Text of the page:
# Misunderstanding about flyback transformer and turn ratio

Here is the flyback that I m studying. It is a flyback transformer.

I am confused about the different turns ratio. If I suppose the input voltage minimum and so the duty cycle maximum (i.e D = 0.5), according to the relation which gives the output voltage in function of the input voltage, we should have :

$$\frac{Vin_{minimum}}{Vout+V_{forward}}\ = N$$

Nevertheless according to this formula I do not get the different turn ratio of the transformer.

For example by using my formula, the turn ratio between the 24V output voltage and the input voltage should be :

$$\frac{290}{25}\ = 11.6$$

Nevertheless, the turn ratio of the transformer is :

$$\frac{52}{4+3+3+6}\ = 3.25$$

It seems to be very different from my formula ... I do not understand :( Besides the duty cycle is regulated from the 24V. Any turn ratio corresponds to what I find with the formula ... I obviously miss something ...

Here is what I think the bottom coil section should be superior or equal to the one which follow it. Look the figure at the top of the pictures

Thank you very much

• You do need to ask a question Jess and you do need to show the numbers you calculated. Your formula is correct but you can't have fractional turns, you must always round down N (increase secondary turns) and live with the consequences. Apr 7, 2020 at 14:34
• Thank you Andy for your comment. I edited the post for being more understable :D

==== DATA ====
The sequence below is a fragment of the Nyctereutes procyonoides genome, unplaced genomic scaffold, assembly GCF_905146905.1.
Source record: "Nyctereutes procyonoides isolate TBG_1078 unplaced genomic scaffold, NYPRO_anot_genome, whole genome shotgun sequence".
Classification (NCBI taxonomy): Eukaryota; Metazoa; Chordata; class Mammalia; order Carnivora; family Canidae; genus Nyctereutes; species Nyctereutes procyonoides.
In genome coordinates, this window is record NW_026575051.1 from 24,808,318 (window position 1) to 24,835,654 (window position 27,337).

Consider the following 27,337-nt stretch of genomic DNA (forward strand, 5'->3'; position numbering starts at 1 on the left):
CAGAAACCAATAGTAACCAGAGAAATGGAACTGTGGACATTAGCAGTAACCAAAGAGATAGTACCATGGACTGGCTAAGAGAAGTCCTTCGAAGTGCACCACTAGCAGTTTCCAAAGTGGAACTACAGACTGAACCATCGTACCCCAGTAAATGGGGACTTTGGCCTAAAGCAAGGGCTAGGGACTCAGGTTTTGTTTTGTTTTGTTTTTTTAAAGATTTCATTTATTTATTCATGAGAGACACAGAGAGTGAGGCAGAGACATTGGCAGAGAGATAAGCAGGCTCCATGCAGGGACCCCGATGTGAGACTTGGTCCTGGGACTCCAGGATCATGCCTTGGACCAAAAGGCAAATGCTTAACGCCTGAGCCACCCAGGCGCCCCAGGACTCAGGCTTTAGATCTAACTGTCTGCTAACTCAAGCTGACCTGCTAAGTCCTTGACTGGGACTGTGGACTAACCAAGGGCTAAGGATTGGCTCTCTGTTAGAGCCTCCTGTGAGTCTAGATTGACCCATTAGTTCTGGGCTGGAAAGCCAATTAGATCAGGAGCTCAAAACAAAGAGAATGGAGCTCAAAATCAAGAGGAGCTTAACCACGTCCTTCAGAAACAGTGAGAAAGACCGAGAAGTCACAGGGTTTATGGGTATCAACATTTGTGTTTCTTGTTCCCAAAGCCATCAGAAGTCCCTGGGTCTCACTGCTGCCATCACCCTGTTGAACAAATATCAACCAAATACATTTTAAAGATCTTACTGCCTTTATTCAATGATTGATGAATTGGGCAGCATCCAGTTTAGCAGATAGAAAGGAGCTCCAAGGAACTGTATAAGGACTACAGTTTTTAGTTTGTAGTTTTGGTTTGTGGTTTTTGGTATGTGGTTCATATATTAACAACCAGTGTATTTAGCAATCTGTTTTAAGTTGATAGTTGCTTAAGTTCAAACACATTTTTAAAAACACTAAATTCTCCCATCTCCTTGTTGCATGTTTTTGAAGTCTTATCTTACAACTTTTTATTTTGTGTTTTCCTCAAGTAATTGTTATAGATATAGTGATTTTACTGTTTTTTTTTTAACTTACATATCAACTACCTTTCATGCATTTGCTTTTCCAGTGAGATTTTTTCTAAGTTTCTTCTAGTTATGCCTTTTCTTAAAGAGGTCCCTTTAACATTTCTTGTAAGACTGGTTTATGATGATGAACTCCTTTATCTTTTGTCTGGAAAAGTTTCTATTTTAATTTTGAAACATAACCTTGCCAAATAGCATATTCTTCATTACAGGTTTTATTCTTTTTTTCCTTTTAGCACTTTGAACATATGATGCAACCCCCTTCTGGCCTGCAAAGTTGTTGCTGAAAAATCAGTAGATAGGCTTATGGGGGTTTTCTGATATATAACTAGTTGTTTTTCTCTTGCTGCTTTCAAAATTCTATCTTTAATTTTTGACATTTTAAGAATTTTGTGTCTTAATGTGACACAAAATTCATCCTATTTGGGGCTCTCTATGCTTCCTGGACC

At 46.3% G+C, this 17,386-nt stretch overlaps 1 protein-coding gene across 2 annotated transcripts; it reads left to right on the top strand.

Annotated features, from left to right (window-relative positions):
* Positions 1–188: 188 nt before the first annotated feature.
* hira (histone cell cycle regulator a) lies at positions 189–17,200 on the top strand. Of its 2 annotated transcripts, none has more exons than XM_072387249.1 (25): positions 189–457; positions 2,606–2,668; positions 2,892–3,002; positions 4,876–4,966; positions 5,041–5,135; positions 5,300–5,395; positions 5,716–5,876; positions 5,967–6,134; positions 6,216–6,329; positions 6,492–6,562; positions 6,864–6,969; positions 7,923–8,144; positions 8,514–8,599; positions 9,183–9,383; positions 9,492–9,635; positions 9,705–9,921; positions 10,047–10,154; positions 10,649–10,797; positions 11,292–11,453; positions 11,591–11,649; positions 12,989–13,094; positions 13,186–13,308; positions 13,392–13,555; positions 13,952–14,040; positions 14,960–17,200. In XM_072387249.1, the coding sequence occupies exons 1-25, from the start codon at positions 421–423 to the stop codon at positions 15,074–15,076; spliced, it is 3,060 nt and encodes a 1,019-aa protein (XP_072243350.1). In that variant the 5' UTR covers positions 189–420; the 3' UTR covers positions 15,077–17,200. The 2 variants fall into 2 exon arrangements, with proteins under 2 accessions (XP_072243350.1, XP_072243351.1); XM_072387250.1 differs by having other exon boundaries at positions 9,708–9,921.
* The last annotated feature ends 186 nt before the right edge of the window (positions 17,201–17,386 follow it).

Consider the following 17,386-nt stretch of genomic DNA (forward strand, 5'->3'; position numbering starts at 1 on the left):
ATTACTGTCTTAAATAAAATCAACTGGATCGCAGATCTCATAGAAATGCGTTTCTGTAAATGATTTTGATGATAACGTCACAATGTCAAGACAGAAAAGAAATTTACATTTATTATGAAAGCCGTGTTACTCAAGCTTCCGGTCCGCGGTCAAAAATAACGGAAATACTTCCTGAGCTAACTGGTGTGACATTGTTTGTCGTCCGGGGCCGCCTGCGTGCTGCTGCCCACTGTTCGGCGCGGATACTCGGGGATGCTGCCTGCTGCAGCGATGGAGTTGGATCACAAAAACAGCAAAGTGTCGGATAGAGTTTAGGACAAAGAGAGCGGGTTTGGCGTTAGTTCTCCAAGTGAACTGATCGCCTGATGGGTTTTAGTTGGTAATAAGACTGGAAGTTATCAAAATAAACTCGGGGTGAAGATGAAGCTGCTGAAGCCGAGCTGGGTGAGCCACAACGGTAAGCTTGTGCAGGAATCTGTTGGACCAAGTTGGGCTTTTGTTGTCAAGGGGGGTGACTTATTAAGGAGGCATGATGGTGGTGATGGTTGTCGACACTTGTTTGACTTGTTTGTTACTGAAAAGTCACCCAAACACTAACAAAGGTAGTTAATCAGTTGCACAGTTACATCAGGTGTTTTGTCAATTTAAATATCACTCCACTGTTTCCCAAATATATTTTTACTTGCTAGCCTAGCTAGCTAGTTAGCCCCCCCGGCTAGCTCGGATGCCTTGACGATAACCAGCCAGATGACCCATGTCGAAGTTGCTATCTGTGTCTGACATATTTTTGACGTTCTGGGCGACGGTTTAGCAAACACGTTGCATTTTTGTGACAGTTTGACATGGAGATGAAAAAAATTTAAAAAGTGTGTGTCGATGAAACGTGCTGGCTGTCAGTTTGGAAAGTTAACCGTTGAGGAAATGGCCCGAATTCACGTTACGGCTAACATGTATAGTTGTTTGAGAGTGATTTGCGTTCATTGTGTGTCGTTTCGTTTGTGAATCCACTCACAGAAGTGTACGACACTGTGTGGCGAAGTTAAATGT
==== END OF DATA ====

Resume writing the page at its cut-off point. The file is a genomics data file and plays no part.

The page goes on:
– Jess
Apr 7, 2020 at 14:46

The first error is in assuming the 24 volts is produced by all 16 secondary turns - look at the first tap point at the top of the 6 turn winding - this is the ground reference for those voltages. In other words the 24 volts is produced from 10 turns and not 16: -

I would say that the next error is in assuming that the minimum supply for the primary is 290 volts. This may not be your error but someone else's. Given the turns ratio of 52:10 to make the 24 volt output, I would say that the minimum DC supply on the primary is more likely to be 125 volts DC or around 87 V RMS after accounting for the bridge rectifier. It's likely that the minimum supply is 87 volts AC because that just about makes the transformer suitable for 85 to 264 volts AC i.e. the universal supply range of 85 - 264 V RMS.

• You re right ! I don't know where was my mind ... I was so in despair. For the next part, you may be right ! I ;) It clearly makes sense !!
– Jess
Apr 7, 2020 at 15:04
• Glad to help and lift the misery LOL. Apr 7, 2020 at 15:10
• "I m back ! " Question : Do you agree that the coil section at the bottom of the transformer shoud be higher or equal to the coil section which follow it, as the coil at the bottom provides the current of all the secondary supplies. (-15V; 7V5; 15V; 24V)
– Jess
Apr 10, 2020 at 9:43
• I don't understand. What do you mean by the coil section which follow it? Apr 10, 2020 at 9:45
• Yes, it makes sense to have the lowest 3 turn coil have a larger copper wire (if needed). It doesn't apply to the -15 volt coil because any current circulates back to 0 volts and that coil doesn't contribute to any of the voltages on the positive side. Apr 10, 2020 at 10:40